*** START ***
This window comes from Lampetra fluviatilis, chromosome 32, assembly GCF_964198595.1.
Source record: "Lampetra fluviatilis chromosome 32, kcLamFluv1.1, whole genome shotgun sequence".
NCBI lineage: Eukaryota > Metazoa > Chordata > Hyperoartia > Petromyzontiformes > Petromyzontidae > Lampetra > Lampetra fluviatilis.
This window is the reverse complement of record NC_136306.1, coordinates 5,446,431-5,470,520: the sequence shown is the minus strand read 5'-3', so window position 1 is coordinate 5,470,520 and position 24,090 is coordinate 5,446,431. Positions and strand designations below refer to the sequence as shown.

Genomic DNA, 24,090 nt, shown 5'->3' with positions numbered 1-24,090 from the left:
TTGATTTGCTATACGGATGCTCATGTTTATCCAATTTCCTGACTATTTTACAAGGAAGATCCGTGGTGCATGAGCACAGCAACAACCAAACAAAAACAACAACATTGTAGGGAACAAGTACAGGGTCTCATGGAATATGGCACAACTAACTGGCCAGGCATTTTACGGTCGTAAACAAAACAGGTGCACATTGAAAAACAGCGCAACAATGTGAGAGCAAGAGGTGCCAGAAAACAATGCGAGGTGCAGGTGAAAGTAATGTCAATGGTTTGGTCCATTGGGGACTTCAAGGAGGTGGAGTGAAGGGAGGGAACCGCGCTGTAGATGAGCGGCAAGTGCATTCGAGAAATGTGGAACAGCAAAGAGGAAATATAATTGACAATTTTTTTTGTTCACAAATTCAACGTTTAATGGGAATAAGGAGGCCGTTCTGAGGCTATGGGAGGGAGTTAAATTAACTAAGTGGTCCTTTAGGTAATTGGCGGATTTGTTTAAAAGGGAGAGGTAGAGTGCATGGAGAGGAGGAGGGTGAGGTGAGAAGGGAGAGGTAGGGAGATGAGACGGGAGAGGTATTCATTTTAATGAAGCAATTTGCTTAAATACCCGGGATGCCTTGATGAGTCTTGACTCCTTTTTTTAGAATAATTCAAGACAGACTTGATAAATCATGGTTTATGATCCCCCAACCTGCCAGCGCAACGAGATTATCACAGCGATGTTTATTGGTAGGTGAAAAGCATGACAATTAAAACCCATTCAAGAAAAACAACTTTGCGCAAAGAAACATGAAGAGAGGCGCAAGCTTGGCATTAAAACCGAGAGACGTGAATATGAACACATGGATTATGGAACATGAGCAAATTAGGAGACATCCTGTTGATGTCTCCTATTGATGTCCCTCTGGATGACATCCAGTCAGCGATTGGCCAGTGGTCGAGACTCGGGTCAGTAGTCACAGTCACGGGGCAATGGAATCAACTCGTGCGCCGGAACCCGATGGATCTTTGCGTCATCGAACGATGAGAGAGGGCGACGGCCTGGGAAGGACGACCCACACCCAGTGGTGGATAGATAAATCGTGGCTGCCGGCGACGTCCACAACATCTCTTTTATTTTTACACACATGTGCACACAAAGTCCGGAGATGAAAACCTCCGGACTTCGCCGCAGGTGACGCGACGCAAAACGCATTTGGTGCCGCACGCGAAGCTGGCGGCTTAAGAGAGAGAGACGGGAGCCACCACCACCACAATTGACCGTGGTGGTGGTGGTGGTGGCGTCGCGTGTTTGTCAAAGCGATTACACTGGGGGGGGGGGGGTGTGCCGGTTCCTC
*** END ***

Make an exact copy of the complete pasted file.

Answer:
This window comes from Lampetra fluviatilis, chromosome 32, assembly GCF_964198595.1.
Source record: "Lampetra fluviatilis chromosome 32, kcLamFluv1.1, whole genome shotgun sequence".
NCBI lineage: Eukaryota > Metazoa > Chordata > Hyperoartia > Petromyzontiformes > Petromyzontidae > Lampetra > Lampetra fluviatilis.
This window is the reverse complement of record NC_136306.1, coordinates 5,446,431-5,470,520: the sequence shown is the minus strand read 5'-3', so window position 1 is coordinate 5,470,520 and position 24,090 is coordinate 5,446,431. Positions and strand designations below refer to the sequence as shown.

Genomic DNA, 24,090 nt, shown 5'->3' with positions numbered 1-24,090 from the left:
TTGATTTGCTATACGGATGCTCATGTTTATCCAATTTCCTGACTATTTTACAAGGAAGATCCGTGGTGCATGAGCACAGCAACAACCAAACAAAAACAACAACATTGTAGGGAACAAGTACAGGGTCTCATGGAATATGGCACAACTAACTGGCCAGGCATTTTACGGTCGTAAACAAAACAGGTGCACATTGAAAAACAGCGCAACAATGTGAGAGCAAGAGGTGCCAGAAAACAATGCGAGGTGCAGGTGAAAGTAATGTCAATGGTTTGGTCCATTGGGGACTTCAAGGAGGTGGAGTGAAGGGAGGGAACCGCGCTGTAGATGAGCGGCAAGTGCATTCGAGAAATGTGGAACAGCAAAGAGGAAATATAATTGACAATTTTTTTTGTTCACAAATTCAACGTTTAATGGGAATAAGGAGGCCGTTCTGAGGCTATGGGAGGGAGTTAAATTAACTAAGTGGTCCTTTAGGTAATTGGCGGATTTGTTTAAAAGGGAGAGGTAGAGTGCATGGAGAGGAGGAGGGTGAGGTGAGAAGGGAGAGGTAGGGAGATGAGACGGGAGAGGTATTCATTTTAATGAAGCAATTTGCTTAAATACCCGGGATGCCTTGATGAGTCTTGACTCCTTTTTTTAGAATAATTCAAGACAGACTTGATAAATCATGGTTTATGATCCCCCAACCTGCCAGCGCAACGAGATTATCACAGCGATGTTTATTGGTAGGTGAAAAGCATGACAATTAAAACCCATTCAAGAAAAACAACTTTGCGCAAAGAAACATGAAGAGAGGCGCAAGCTTGGCATTAAAACCGAGAGACGTGAATATGAACACATGGATTATGGAACATGAGCAAATTAGGAGACATCCTGTTGATGTCTCCTATTGATGTCCCTCTGGATGACATCCAGTCAGCGATTGGCCAGTGGTCGAGACTCGGGTCAGTAGTCACAGTCACGGGGCAATGGAATCAACTCGTGCGCCGGAACCCGATGGATCTTTGCGTCATCGAACGATGAGAGAGGGCGACGGCCTGGGAAGGACGACCCACACCCAGTGGTGGATAGATAAATCGTGGCTGCCGGCGACGTCCACAACATCTCTTTTATTTTTACACACATGTGCACACAAAGTCCGGAGATGAAAACCTCCGGACTTCGCCGCAGGTGACGCGACGCAAAACGCATTTGGTGCCGCACGCGAAGCTGGCGGCTTAAGAGAGAGAGACGGGAGCCACCACCACCACAATTGACCGTGGTGGTGGTGGTGGTGGCGTCGCGTGTTTGTCAAAGCGATTACACTGGGGGGGGGGGGGTGTGCCGGTTCCTC